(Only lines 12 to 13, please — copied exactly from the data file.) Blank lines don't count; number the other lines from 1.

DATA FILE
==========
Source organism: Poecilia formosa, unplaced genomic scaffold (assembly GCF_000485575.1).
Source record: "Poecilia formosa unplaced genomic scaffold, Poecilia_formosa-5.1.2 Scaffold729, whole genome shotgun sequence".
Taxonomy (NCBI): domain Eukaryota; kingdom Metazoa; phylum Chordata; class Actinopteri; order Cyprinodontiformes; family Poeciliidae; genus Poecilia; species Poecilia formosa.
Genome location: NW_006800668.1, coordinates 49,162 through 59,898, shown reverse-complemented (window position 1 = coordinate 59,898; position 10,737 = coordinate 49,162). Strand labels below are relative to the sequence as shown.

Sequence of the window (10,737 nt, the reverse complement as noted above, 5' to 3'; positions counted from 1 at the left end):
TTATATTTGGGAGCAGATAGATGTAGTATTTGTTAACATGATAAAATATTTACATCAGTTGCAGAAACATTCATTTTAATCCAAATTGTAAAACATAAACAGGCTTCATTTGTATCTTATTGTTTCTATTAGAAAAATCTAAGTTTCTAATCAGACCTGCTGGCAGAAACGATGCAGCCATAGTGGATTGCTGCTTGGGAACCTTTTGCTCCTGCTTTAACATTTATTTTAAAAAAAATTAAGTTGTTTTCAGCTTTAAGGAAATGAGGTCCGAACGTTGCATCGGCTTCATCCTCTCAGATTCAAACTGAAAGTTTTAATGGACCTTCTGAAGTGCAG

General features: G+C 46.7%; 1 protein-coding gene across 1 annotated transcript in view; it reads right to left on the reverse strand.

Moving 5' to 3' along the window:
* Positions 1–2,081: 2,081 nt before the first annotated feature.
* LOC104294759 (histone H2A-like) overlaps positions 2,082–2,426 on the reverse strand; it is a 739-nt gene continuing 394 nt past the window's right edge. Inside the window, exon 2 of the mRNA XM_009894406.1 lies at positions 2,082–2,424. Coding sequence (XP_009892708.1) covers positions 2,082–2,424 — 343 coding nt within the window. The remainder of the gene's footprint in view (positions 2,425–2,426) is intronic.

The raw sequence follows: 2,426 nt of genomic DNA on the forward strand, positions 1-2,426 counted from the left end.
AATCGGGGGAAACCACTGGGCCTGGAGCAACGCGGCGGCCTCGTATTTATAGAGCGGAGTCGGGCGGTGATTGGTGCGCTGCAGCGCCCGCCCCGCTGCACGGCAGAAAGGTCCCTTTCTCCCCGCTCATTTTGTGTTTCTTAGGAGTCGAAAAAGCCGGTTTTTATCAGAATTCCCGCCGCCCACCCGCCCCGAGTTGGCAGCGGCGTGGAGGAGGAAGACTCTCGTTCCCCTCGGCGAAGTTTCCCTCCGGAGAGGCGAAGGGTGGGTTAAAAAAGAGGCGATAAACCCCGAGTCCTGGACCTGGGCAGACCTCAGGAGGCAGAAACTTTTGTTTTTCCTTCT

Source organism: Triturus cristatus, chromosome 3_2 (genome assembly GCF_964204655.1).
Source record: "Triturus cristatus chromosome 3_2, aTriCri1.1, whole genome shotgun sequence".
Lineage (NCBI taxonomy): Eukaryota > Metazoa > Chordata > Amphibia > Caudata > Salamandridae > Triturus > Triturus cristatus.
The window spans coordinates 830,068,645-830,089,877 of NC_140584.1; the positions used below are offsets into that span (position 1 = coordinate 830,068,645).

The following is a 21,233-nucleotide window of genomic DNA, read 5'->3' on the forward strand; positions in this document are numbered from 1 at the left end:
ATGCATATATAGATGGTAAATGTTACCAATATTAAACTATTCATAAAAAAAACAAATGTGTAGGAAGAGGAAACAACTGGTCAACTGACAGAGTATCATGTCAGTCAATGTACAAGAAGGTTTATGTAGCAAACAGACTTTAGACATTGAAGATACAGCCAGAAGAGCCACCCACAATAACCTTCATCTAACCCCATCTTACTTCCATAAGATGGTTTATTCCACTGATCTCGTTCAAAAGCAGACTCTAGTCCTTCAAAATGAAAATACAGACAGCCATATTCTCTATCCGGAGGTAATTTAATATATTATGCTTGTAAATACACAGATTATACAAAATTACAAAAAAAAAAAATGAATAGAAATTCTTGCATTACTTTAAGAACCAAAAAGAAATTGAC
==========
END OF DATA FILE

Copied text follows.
AATCGGGGGAAACCACTGGGCCTGGAGCAACGCGGCGGCCTCGTATTTATAGAGCGGAGTCGGGCGGTGATTGGTGCGCTGCAGCGCCCGCCCCGCTGCACGGCAGAAAGGTCCCTTTCTCCCCGCTCATTTTGTGTTTCTTAGGAGTCGAAAAAGCCGGTTTTTATCAGAATTCCCGCCGCCCACCCGCCCCGAGTTGGCAGCGGCGTGGAGGAGGAAGACTCTCGTTCCCCTCGGCGAAGTTTCCCTCCGGAGAGGCGAAGGGTGGGTTAAAAAAGAGGCGATAAACCCCGAGTCCTGGACCTGGGCAGACCTCAGGAGGCAGAAACTTTTGTTTTTCCTTCT

Source organism: Triturus cristatus, chromosome 3_2 (genome assembly GCF_964204655.1).